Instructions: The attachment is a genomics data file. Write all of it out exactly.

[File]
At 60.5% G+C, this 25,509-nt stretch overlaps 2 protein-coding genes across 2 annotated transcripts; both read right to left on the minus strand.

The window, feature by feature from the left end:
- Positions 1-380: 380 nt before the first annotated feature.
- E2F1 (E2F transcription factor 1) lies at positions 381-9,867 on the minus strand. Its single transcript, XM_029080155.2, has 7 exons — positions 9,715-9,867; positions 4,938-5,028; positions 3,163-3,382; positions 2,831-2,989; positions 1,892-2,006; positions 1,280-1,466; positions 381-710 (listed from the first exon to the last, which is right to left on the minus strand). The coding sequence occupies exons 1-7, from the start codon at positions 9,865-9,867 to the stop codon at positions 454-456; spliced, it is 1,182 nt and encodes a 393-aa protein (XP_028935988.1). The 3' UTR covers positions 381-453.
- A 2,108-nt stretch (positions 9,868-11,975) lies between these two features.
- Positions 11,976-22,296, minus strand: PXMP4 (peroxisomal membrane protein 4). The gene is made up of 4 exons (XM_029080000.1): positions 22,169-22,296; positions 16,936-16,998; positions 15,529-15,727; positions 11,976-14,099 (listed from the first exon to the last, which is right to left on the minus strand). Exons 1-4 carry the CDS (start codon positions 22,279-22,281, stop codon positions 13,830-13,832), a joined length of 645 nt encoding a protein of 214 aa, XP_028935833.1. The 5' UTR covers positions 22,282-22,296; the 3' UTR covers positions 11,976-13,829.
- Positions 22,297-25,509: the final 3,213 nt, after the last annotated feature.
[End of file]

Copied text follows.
At 60.5% G+C, this 25,509-nt stretch overlaps 2 protein-coding genes across 2 annotated transcripts; both read right to left on the minus strand.

The window, feature by feature from the left end:
- Positions 1-380: 380 nt before the first annotated feature.
- E2F1 (E2F transcription factor 1) lies at positions 381-9,867 on the minus strand. Its single transcript, XM_029080155.2, has 7 exons — positions 9,715-9,867; positions 4,938-5,028; positions 3,163-3,382; positions 2,831-2,989; positions 1,892-2,006; positions 1,280-1,466; positions 381-710 (listed from the first exon to the last, which is right to left on the minus strand). The coding sequence occupies exons 1-7, from the start codon at positions 9,865-9,867 to the stop codon at positions 454-456; spliced, it is 1,182 nt and encodes a 393-aa protein (XP_028935988.1). The 3' UTR covers positions 381-453.
- A 2,108-nt stretch (positions 9,868-11,975) lies between these two features.
- Positions 11,976-22,296, minus strand: PXMP4 (peroxisomal membrane protein 4). The gene is made up of 4 exons (XM_029080000.1): positions 22,169-22,296; positions 16,936-16,998; positions 15,529-15,727; positions 11,976-14,099 (listed from the first exon to the last, which is right to left on the minus strand). Exons 1-4 carry the CDS (start codon positions 22,279-22,281, stop codon positions 13,830-13,832), a joined length of 645 nt encoding a protein of 214 aa, XP_028935833.1. The 5' UTR covers positions 22,282-22,296; the 3' UTR covers positions 11,976-13,829.
- Positions 22,297-25,509: the final 3,213 nt, after the last annotated feature.